The future of security protocols for remote work
Cybercrime has been growing rapidly for years, and the sudden pandemic-fueled shift to work from home (WFH) only accelerated the threat, forcing businesses to start putting a real focus on establishing solid security protocols and building a strong relationship with their cybersecurity vendors.
In such a landscape, we can expect to see an influx of even more cybersecurity startups cropping up to join the many that already exist. We see especially great potential in cybersecurity startups coming from Israel, where there is strong private/public collaboration in the field of cyber and a lot of good cyber talent.
It’s time to rethink security standards
The WFH and hybrid work models dramatically expanded potential attack avenues for cybercriminals seeking access to corporate resources and assets. The need to tighten security standards for businesses across all sectors is both severe and urgent.
Unfortunately, too many companies remain slow to update their security protocols and even slower to implement changes with an upfront cost. Still, there’s no question that how and where employees work has permanently shifted, and security practices must shift too.
VPNs and VDI aren’t enough
Most businesses today use VPNs and virtual desktop infrastructure (VDI) to connect remote workers, but these are insufficient solutions with gaping security holes, as several high-profile breaches have revealed.
It’s also important to note that most VPNs are configured to provide all-or-nothing access. Although administrators can restrict sensitive applications or assets for certain users, this requires a level of management that is simply not practical for most administrators. Consequently, remote workers tend to be given full access to the corporate network. This combination of too little control and too much access creates a recipe for disaster, especially when VPN privileges must be given to third-party vendors or contractors.
Even U.S. President Joe Biden’s cybersecurity executive order recognizes the shortcomings of VPN and VDI and advises shifting toward a zero-trust policy for the federal government.
Security solutions must mitigate human error
An additional point that can’t be overlooked is the plain and simple fact that humans, including the very best employees, make mistakes. Security solutions that do not account for human error will simply not succeed.
For instance, it’s common for developers and IT staff to have to address urgent production issues like bug fixes immediately. If they’re out of the office, they may have to log into the system from whichever network is accessible, whether it’s a hotel network or the public Starbucks Wi-Fi. Inevitably, someone will forget to log out of the system and inadvertently allow attackers, who are always on the lookout for this type of scenario, an easy in.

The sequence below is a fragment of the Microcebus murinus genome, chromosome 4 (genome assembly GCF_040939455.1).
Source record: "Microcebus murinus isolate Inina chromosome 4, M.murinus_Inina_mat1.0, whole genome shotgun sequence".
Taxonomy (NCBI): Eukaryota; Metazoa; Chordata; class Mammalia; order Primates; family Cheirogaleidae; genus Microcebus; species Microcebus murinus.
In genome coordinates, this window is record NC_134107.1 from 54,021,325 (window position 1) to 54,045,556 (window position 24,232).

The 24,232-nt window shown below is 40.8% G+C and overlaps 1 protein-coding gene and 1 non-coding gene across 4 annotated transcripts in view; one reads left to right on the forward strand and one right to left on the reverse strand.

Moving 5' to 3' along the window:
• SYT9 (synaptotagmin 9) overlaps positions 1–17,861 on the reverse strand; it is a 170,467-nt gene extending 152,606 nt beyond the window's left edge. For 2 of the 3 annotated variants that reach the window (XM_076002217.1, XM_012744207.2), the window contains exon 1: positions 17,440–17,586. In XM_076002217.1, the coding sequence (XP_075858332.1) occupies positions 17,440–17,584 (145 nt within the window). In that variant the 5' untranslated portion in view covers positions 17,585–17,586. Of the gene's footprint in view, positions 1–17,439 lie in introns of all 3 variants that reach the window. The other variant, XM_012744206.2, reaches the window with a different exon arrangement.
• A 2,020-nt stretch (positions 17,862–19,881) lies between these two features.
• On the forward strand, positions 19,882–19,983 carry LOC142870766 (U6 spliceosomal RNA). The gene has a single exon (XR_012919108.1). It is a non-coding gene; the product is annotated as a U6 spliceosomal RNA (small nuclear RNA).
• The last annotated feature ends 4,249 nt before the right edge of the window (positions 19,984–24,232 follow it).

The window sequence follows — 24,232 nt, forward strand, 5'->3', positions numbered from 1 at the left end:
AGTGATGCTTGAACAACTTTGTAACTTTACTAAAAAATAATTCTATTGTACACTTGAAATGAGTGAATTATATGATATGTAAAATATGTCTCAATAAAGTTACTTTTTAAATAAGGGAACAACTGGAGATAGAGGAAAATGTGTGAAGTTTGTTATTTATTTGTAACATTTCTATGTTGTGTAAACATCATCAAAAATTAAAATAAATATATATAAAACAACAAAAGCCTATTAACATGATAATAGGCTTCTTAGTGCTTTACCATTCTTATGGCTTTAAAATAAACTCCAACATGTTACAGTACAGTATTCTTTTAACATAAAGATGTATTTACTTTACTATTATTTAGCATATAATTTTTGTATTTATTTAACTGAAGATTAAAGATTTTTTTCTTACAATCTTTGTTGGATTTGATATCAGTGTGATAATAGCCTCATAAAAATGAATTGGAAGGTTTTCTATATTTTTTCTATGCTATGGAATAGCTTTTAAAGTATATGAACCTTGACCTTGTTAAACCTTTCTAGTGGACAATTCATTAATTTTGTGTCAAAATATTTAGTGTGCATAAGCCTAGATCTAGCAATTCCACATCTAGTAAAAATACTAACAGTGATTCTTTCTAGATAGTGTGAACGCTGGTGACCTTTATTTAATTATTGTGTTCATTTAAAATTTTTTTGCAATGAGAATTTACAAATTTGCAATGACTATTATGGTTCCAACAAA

Zero trust is the future of secure remote work
The adoption of zero trust network access (ZTNA) is the most effective way to improve security for all work environments, whether remote, hybrid or on-site.
In the zero-trust access model, no device, user or identity is inherently trusted. Instead, access is granted based on strong authentication and continuous authorization. In addition, features like supervised access and session monitoring provide an important extra layer of control and verification.
So, how can companies begin to shift from their current security approach (likely the castle-and-moat model) to a zero-trust framework founded on strong authentication and continuous authorization? While it’s true that there is no simple zero-trust switch to flip, the migration need not be as difficult or time-consuming as many fear. If companies choose a vendor that supports them throughout the process, they’ll see a faster ROI with far fewer growing pains than they likely expect.
Segmented access to minimize security breach
It is of vital importance for companies to identify their most vulnerable access points and o secure those first. For instance, instead of granting full VPN access to third-party vendors, these potentially risky users can be given micro-segmented access to only the parts of the corporate network that are essential to their tasks. Since WFH is here to stay, this tactic will keep the risk of an accidental user-error security breach to a minimum.
A zero-trust future is brighter for everyone
There are many real-world examples that show the clear benefits of the zero-trust approach. For instance, zero trust access could have saved Colonial Pipeline millions of dollars and prevented the infamous shutdown. Even if the attackers reached Colonial’s core systems, the ongoing authentication and verification processes that characterize zero trust access would have prevented them from doing lasting damage. As an even more current example, the zero-trust model denies unauthorized users access to critical apps and therefore prevents the exploitation of the newly identified Log4j vulnerability.
Overall, an increase in the implementation of zero trust access solutions will almost certainly lead to a decrease in news headlines about major security breaches. We also believe that integrating AI into these new systems can help identify and close security gaps with no manual input needed.
Contributing author: Sergey Gribov, Partner, Flint Capital